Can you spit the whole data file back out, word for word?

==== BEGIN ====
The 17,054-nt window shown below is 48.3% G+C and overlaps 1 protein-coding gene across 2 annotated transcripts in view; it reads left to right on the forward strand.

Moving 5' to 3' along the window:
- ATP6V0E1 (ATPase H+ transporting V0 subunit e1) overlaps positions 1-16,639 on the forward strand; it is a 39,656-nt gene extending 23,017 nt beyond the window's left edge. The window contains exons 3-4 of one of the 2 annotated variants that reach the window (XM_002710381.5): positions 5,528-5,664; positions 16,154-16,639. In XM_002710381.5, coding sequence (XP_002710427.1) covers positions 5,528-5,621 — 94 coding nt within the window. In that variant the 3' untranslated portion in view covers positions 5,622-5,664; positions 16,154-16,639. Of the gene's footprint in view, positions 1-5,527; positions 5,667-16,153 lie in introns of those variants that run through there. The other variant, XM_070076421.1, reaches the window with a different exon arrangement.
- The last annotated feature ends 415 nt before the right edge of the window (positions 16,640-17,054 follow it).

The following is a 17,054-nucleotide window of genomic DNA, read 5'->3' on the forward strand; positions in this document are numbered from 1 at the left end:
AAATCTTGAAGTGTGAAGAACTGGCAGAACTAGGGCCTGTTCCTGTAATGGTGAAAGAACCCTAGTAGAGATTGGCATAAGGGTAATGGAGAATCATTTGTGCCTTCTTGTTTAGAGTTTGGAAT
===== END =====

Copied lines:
The 17,054-nt window shown below is 48.3% G+C and overlaps 1 protein-coding gene across 2 annotated transcripts in view; it reads left to right on the forward strand.

Moving 5' to 3' along the window:
- ATP6V0E1 (ATPase H+ transporting V0 subunit e1) overlaps positions 1-16,639 on the forward strand; it is a 39,656-nt gene extending 23,017 nt beyond the window's left edge. The window contains exons 3-4 of one of the 2 annotated variants that reach the window (XM_002710381.5): positions 5,528-5,664; positions 16,154-16,639. In XM_002710381.5, coding sequence (XP_002710427.1) covers positions 5,528-5,621 — 94 coding nt within the window. In that variant the 3' untranslated portion in view covers positions 5,622-5,664; positions 16,154-16,639. Of the gene's footprint in view, positions 1-5,527; positions 5,667-16,153 lie in introns of those variants that run through there. The other variant, XM_070076421.1, reaches the window with a different exon arrangement.
- The last annotated feature ends 415 nt before the right edge of the window (positions 16,640-17,054 follow it).

The following is a 17,054-nucleotide window of genomic DNA, read 5'->3' on the forward strand; positions in this document are numbered from 1 at the left end:
AAATCTTGAAGTGTGAAGAACTGGCAGAACTAGGGCCTGTTCCTGTAATGGTGAAAGAACCCTAGTAGAGATTGGCATAAGGGTAATGGAGAATCATTTGTGCCTTCTTGTTTAGAGTTTGGAAT